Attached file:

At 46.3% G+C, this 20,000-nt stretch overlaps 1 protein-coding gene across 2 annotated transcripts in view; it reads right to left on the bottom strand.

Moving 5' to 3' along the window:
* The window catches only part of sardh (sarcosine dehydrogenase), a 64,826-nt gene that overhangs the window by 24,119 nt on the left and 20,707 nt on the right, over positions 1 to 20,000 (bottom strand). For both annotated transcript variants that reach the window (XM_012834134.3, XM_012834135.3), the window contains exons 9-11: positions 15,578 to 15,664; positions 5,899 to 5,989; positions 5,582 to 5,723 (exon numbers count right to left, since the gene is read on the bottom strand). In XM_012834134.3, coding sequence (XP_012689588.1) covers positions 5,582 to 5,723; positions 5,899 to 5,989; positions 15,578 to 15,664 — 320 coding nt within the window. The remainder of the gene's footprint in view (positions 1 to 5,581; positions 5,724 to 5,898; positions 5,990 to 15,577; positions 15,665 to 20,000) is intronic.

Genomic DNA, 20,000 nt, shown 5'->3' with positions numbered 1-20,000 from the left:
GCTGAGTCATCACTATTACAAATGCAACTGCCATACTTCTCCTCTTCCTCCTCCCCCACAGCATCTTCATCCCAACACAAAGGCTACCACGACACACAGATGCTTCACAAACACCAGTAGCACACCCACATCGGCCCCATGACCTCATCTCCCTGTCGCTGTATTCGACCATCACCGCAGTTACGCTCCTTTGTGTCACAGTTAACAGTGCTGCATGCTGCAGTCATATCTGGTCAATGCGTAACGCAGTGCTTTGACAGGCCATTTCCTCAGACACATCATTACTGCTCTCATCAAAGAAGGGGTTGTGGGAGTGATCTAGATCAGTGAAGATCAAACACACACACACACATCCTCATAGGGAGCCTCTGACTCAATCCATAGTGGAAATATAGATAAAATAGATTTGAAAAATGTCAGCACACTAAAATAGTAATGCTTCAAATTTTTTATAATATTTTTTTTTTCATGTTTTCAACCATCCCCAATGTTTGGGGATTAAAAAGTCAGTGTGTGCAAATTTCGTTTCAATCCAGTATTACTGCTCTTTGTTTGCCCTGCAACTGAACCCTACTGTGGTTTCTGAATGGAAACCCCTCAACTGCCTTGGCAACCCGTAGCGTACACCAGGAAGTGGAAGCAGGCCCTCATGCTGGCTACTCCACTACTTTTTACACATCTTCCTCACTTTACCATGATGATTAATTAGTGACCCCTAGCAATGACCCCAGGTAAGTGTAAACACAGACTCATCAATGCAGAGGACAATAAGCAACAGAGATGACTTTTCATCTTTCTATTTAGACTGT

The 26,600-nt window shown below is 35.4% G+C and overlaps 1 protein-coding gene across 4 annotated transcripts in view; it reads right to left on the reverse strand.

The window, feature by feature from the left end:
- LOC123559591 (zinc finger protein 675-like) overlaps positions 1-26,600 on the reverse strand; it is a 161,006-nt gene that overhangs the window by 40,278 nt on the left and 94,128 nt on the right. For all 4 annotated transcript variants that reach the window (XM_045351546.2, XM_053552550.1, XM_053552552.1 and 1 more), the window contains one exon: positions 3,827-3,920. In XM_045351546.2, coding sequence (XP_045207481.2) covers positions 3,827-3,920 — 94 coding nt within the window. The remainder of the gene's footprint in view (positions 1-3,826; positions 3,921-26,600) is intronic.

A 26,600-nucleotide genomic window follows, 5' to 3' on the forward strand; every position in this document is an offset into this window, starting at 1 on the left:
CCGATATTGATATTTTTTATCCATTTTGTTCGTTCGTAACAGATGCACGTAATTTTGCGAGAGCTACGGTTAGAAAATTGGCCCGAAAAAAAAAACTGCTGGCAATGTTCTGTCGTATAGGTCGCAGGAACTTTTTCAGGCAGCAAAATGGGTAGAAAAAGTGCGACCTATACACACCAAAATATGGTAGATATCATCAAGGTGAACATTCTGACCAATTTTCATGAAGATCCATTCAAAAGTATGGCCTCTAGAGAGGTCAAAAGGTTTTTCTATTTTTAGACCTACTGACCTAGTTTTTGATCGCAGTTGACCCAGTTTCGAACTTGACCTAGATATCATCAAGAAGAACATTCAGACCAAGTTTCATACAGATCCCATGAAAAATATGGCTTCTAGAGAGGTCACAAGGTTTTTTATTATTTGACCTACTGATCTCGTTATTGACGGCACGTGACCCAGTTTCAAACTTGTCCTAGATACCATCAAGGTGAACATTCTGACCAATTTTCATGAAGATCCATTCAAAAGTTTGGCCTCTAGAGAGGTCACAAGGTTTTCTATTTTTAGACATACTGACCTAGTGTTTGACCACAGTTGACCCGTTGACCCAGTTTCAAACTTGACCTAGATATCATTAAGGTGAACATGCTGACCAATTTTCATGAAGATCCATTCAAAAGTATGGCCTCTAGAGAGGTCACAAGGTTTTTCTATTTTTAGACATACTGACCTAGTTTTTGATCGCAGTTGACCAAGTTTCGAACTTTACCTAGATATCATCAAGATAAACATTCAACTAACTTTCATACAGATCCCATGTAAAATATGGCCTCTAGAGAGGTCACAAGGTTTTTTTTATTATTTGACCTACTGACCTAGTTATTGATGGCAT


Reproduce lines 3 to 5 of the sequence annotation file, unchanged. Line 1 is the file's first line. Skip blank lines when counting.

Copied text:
* The window catches only part of sardh (sarcosine dehydrogenase), a 64,826-nt gene that overhangs the window by 24,119 nt on the left and 20,707 nt on the right, over positions 1 to 20,000 (bottom strand). For both annotated transcript variants that reach the window (XM_012834134.3, XM_012834135.3), the window contains exons 9-11: positions 15,578 to 15,664; positions 5,899 to 5,989; positions 5,582 to 5,723 (exon numbers count right to left, since the gene is read on the bottom strand). In XM_012834134.3, coding sequence (XP_012689588.1) covers positions 5,582 to 5,723; positions 5,899 to 5,989; positions 15,578 to 15,664 — 320 coding nt within the window. The remainder of the gene's footprint in view (positions 1 to 5,581; positions 5,724 to 5,898; positions 5,990 to 15,577; positions 15,665 to 20,000) is intronic.

Genomic DNA, 20,000 nt, shown 5'->3' with positions numbered 1-20,000 from the left:
GCTGAGTCATCACTATTACAAATGCAACTGCCATACTTCTCCTCTTCCTCCTCCCCCACAGCATCTTCATCCCAACACAAAGGCTACCACGACACACAGATGCTTCACAAACACCAGTAGCACACCCACATCGGCCCCATGACCTCATCTCCCTGTCGCTGTATTCGACCATCACCGCAGTTACGCTCCTTTGTGTCACAGTTAACAGTGCTGCATGCTGCAGTCATATCTGGTCAATGCGTAACGCAGTGCTTTGACAGGCCATTTCCTCAGACACATCATTACTGCTCTCATCAAAGAAGGGGTTGTGGGAGTGATCTAGATCAGTGAAGATCAAACACACACACACACATCCTCATAGGGAGCCTCTGACTCAATCCATAGTGGAAATATAGATAAAATAGATTTGAAAAATGTCAGCACACTAAAATAGTAATGCTTCAAATTTTTTATAATATTTTTTTTTTCATGTTTTCAACCATCCCCAATGTTTGGGGATTAAAAAGTCAGTGTGTGCAAATTTCGTTTCAATCCAGTATTACTGCTCTTTGTTTGCCCTGCAACTGAACCCTACTGTGGTTTCTGAATGGAAACCCCTCAACTGCCTTGGCAACCCGTAGCGTACACCAGGAAGTGGAAGCAGGCCCTCATGCTGGCTACTCCACTACTTTTTACACATCTTCCTCACTTTACCATGATGATTAATTAGTGACCCCTAGCAATGACCCCAGGTAAGTGTAAACACAGACTCATCAATGCAGAGGACAATAAGCAACAGAGATGACTTTTCATCTTTCTATTTAGACTGT